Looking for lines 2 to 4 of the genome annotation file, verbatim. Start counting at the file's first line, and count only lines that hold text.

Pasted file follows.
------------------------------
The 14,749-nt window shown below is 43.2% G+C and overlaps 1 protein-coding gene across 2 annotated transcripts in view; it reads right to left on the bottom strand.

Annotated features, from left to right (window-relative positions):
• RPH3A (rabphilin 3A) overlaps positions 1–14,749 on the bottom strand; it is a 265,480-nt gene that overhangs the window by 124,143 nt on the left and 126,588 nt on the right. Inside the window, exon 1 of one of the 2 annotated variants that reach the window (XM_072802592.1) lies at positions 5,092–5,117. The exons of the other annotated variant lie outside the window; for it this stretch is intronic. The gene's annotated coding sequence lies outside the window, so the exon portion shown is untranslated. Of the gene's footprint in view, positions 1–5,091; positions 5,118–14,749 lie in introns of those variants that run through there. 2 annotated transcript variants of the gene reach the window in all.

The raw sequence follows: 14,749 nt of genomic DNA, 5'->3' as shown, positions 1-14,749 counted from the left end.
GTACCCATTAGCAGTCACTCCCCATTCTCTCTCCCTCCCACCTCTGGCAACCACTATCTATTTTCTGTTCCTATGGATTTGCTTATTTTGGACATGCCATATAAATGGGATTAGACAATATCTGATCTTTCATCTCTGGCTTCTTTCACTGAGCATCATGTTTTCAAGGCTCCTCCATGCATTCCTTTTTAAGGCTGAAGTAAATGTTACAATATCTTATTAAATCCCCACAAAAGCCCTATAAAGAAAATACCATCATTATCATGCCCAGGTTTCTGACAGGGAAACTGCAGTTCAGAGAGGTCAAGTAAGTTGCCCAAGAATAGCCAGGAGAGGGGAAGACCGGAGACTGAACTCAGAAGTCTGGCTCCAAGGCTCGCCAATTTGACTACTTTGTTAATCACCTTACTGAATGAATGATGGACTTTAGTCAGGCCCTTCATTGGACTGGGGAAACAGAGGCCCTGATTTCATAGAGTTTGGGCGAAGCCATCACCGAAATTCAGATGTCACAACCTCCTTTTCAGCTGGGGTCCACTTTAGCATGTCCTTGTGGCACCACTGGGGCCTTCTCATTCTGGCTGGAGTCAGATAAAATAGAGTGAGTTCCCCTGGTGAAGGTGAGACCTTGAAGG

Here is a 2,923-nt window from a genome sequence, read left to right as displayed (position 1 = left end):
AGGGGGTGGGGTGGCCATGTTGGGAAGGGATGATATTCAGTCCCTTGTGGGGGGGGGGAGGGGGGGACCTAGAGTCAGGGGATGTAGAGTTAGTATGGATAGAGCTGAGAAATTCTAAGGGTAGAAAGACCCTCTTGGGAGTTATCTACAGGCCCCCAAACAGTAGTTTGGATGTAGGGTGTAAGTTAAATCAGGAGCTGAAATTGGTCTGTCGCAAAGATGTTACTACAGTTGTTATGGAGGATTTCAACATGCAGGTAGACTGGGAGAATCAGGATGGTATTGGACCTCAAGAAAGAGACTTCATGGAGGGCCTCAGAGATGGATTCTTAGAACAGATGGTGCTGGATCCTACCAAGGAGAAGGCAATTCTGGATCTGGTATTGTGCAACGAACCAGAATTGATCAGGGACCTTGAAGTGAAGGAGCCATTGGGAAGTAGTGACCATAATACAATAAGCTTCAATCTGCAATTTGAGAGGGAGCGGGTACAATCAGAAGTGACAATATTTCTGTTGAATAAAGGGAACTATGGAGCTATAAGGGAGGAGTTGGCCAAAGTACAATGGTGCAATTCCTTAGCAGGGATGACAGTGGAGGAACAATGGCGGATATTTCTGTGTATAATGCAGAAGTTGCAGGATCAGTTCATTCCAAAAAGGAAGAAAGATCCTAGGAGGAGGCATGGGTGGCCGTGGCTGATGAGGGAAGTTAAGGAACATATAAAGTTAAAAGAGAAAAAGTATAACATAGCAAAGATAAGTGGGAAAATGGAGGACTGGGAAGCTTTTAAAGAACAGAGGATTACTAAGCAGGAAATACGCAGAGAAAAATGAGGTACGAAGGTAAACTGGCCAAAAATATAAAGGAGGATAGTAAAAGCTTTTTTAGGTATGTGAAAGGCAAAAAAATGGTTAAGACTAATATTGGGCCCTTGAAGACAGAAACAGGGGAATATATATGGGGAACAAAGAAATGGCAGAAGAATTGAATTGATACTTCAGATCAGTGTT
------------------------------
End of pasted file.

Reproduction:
Annotated features, from left to right (window-relative positions):
• RPH3A (rabphilin 3A) overlaps positions 1–14,749 on the bottom strand; it is a 265,480-nt gene that overhangs the window by 124,143 nt on the left and 126,588 nt on the right. Inside the window, exon 1 of one of the 2 annotated variants that reach the window (XM_072802592.1) lies at positions 5,092–5,117. The exons of the other annotated variant lie outside the window; for it this stretch is intronic. The gene's annotated coding sequence lies outside the window, so the exon portion shown is untranslated. Of the gene's footprint in view, positions 1–5,091; positions 5,118–14,749 lie in introns of those variants that run through there. 2 annotated transcript variants of the gene reach the window in all.

The raw sequence follows: 14,749 nt of genomic DNA, 5'->3' as shown, positions 1-14,749 counted from the left end.